How the royal family's titles work - Deepstash

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How the royal family's titles work

The royal family take their titles from the English shires - York, Lancaster, Gloucester, Cornwall.

  • Prince Charles is Duke of Cornwall
  • Prince Andrew is Duke of York
  • Prince Edward is Earl of Wessex

For the next generation of royals,

  • Prince William is Duke of Cambridge
  • Prince Harry is Duke of Sussex

In term of precedence, the five male titles of the peerage are Duke, Marquess, Earl, Viscount and Baron. Duke is the highest and most exclusive.

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Why the British monarchy survived

The British royal family survived by being more open and flexible than many others.

The French monarchy was destroyed in a blood-bath in the 1790s because it aligned itself with an oppressive aristocratic upper class who exploited the people. In contrast, the British royal family kept company with merchants and entrepreneurs and was encouraging scientific research. Generally, the British kings accepted the will of the people as expressed through parliament.

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The line of succession to the throne

  • The present Queen received her title in 1952 from her father, George VI, whose claim went through his father, George V, to Queen Victoria.
  • Today, the line of succession of the House of Windsor runs through Prince Charles (1), to his son Prince William (2) and then to his eldest son Prince George (3).

Succession runs through the male heirs, except when no male heirs are available. That law changed in 2015 for members of the royal family born after 28 October 2011.

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The royals bring in money via tourism

Briitish taxpayers fund the royal family, which totalled £82.2m in 2018/19. This paid for their 3,200 royal engagements at home and abroad, with over 160,000 guests being welcomed at royal palaces for events. It also financed the reservicing of Buckingham Palace for £85m over the next five years.

While that is a lot of money, in 2016 alone, over 2.7 million tourists visited Buckingham Palace, Windsor Castle, and other key royal attractions, boosting Britains tourist revenues by £550m.

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Why Britain has a royal family

Why Britain has a royal family

For centuries, virtually every country in the western world had some sort of king and royal family.

Some people in republics like France or the United States will say that clever people grew out of them. Monarchy lovers will respond that really clever countries kept their monarchies. They argue that royal families embody their country's human roots and identity. Brave kings and queens often become symbols of their nation's unity in times of war or crises.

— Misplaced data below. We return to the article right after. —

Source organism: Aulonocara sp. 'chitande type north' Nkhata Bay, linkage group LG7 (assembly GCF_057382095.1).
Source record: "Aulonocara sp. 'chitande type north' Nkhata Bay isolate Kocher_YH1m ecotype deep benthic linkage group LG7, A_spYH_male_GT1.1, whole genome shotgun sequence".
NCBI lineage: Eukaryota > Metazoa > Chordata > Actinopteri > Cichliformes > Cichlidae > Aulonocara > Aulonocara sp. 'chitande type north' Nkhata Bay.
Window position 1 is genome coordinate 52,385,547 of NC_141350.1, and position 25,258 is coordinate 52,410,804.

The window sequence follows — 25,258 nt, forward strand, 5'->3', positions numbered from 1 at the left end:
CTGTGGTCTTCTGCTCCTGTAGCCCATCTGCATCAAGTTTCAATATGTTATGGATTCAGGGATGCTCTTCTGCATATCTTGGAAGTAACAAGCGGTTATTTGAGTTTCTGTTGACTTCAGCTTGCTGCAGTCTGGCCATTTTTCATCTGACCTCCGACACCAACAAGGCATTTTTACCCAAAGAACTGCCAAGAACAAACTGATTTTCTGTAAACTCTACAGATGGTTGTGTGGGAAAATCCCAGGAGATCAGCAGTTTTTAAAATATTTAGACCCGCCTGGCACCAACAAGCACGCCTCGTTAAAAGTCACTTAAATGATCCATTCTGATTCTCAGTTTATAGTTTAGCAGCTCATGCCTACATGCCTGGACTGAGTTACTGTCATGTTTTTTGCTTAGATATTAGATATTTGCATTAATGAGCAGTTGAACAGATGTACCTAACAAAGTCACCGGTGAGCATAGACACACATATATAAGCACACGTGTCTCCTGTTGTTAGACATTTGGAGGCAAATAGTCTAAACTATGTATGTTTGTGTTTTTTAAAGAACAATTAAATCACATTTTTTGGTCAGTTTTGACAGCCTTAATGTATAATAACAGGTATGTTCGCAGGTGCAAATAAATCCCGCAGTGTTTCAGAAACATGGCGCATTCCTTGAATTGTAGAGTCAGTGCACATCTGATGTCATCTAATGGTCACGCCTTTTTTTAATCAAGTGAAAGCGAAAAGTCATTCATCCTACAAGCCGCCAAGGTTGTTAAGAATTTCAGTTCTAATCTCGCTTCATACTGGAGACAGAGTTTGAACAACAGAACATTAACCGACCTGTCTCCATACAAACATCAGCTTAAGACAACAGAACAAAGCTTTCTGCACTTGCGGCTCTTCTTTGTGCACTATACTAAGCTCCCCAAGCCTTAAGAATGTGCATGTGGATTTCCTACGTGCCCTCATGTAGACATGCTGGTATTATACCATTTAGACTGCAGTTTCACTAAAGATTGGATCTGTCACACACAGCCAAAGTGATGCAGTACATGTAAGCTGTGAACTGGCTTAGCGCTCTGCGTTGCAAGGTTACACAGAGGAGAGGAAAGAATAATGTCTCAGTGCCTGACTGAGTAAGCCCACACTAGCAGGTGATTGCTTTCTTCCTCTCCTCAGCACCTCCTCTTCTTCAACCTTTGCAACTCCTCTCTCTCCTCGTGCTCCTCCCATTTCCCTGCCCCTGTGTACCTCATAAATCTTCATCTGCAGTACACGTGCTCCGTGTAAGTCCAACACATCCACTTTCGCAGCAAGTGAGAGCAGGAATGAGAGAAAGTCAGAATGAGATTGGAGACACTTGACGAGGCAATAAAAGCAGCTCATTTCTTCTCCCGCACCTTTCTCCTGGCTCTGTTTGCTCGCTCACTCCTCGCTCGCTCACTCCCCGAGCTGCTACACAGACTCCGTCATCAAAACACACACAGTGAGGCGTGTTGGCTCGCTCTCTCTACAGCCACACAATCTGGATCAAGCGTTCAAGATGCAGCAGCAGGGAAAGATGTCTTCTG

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Arguments against the royals

  • Critics say the institution of the monarchy is old-fashioned and artificially maintaining privileges of a bygone era.
  • When the young royal joins the armed forces, they are automatically made officers, leading to inequality and hierarchy.
  • Others complain that royals do insufficient work for the tax-payers money.
  • Constitutionally, the splendour of the monarchy allows politicians to hide behind unearned 'palace prestige.'
  • Atheists, agnostics, and free-thinkers condemn the royal family's endorsement of the Church of England.

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Why people care about the royal family

People identify with people. While politicians come and go, the royal family creates a sense of human continuity at the centre of society.

History shows that rebels and non-conformists in the family can create more affection than good ones. Diana, the maverick Princess, topped many of the royal popularity polls all over the world.

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Power of the royal family

In a representative people's monarchy, the people have the power while the monarch has none.

The British royal family are not supposed to express political opinions. When Elizabeth II reads out the policies of 'Her' government in the Queen's Speech at the Opening of Parliament, she represents the power of the people whose votes put the prime minister of the moment into office. She is a mouthpiece of that government but does not express her own opinions.

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What the royal family does

The role of the royal family across the Commonwealth is that of morale boosters.

Younger family members are expected to join the armed forces or participate in some useful social service. Royal people present medals to brave soldiers and cups to sporting teams. They are expected to set a good example wherever they go.

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